The Eastern Question: Recommendations for Western Policy

Gemeinsame Publikation des SAIS Center for Transatlantic Relations und der DGAP

24. May 2016 - 0:00 | von Daniel Hamilton, Stefan Meister

The Eastern Question: Russia, the West, and Europe’s Grey Zone, Center for Transatlantic Relations, Paul H. Nitze School of Advanced International Studies, Johns Hopkins University und DGAP, 2016, 264 S. (in englischer Sprache) Diese Publikation entstand mit großzügiger Unterstützung der Robert Bosch Stiftung.

Kategorie: Internationale Politik/Beziehungen, Russische Föderation

Die Entwicklungen im Osten Europas stellen Leitprinzipien europäischer Politik der letzten 25 Jahre infrage. Aus diesem Anlass versammelten sich in einer Transatlantischen Strategiegruppe Analysten und politische Entscheidungsträger, um ein besseres Verständnis der Lage und, wo möglich, Konsens zu schaffen. In Beratungsgesprächen in Kiew, Moskau, Berlin und Washington trafen sich Außenpolitiker, Experten und Wissenschaftler; dieses Buch versammelt ihre Erkenntnisse und Empfehlungen.

© Zarakhovskyi, CC BY

Das Denkmal für die Kiewer Stadtgründer

Daniel S. Hamilton und Stefan Meister (Hrsg.), The Eastern Question Russia, the West, and Europe’s Grey Zone (in englischer Sprache)

Table of Contents

Preface and Acknowledgements

Summary – The Eastern Question: Recommendations for Western Policy (Daniel S. Hamilton and Stefan Meister)

Section I: East and West in a New Era

Introduction to Section 1: The New Era (Daniel S. Hamilton and Stefan Meister)

Chapter 1: Eastern Challenges (Daniel S. Hamilton and Stefan Meister)

Chapter 2: Western Dilemmas (Daniel S. Hamilton and Stefan Meister)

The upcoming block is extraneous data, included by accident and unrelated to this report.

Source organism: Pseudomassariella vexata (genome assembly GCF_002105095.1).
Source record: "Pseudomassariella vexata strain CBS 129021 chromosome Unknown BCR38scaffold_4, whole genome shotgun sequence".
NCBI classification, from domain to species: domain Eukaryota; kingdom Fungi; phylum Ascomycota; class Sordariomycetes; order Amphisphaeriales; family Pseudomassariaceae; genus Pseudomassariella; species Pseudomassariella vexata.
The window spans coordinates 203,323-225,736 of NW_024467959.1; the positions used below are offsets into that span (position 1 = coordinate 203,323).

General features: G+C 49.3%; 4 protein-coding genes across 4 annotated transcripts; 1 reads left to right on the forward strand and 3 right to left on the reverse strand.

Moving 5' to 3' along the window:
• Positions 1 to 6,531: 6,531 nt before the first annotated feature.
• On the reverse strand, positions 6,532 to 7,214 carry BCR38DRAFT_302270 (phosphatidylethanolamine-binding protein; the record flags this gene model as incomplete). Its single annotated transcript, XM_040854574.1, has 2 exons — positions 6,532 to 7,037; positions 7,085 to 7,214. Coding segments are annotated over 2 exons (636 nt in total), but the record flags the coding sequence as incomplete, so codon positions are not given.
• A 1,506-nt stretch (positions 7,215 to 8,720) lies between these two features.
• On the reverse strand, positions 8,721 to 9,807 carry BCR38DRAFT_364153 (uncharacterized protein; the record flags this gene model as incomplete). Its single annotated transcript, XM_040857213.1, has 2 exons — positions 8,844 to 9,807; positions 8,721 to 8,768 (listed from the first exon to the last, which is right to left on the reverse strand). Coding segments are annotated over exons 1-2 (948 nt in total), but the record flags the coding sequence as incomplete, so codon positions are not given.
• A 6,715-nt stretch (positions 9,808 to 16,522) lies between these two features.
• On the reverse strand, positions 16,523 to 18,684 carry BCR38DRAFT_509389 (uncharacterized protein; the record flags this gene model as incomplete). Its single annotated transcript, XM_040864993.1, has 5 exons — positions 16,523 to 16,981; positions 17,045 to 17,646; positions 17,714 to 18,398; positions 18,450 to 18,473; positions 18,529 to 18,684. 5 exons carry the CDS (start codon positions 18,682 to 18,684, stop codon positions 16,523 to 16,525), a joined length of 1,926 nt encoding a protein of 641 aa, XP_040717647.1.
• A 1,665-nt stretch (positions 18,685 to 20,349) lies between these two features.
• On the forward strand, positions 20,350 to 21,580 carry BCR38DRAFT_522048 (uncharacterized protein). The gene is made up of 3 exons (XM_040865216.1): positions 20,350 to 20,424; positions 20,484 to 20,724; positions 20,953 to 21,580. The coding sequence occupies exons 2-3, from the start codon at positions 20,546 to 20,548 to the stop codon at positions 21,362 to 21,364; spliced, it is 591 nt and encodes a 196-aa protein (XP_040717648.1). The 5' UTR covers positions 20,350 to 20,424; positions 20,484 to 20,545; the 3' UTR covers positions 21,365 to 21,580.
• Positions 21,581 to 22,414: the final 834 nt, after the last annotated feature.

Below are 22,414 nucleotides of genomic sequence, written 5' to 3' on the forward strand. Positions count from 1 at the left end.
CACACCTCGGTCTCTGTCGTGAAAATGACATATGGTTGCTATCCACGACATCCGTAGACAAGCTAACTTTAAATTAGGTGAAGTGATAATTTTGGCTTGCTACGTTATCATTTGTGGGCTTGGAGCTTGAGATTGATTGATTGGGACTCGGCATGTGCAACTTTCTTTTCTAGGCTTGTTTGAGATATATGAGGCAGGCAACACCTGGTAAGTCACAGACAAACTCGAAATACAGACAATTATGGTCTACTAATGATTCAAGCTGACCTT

Section II: What the West Must Do

What the West Must Do with Russia; What the West Must Do with the Common Neighborhood; What the West Must Do for Itself (Daniel S. Hamilton and Stefan Meister)

Section III: Perspectives on Russia, the West, and Europe’s Grey Zone

Chapter 3: Russia's Putin and Putin’s Russia: How They Work and What We Should Expect (Vladislav L. Inozemtsev)

Chapter 4: Russia and the West: What Went Wrong and Can We Do Better? (Marek Menkiszak)

Chapter 5: The West and Russia: From Acute Conflict to Long-Term Crisis Management (Marie Mendras)

Chapter 6: Western Strategy toward Russia (Sergei Guriev)

Chapter 7: Western Strategy toward Russia and the Post-Soviet Space (William Courtney)

Chapter 8: Twilight of the Putin Era? (Donald N. Jensen)

Chapter 9: When Could We See the Normalization of Russia’s Relations with the West? (Andrew C. Kuchins)

Chapter 10: Forsaken Territories? The Emergence of Europe's Grey Zone and Western Policy (John E. Herbst)

Chapter 11: A Bridge Too Far? How to Prevent the Unraveling of Western Policies toward Wider Europe (Hiski Haukkala)

Chapter 12: An Eastern Partnership for Peace: Why NATO and the EU need a Coordinated Approach to their Former Soviet Neighbors (Ian Bond)

Chapter 13: Western Policy toward Wider Europe (F. Stephen Larrabee)

About the Authors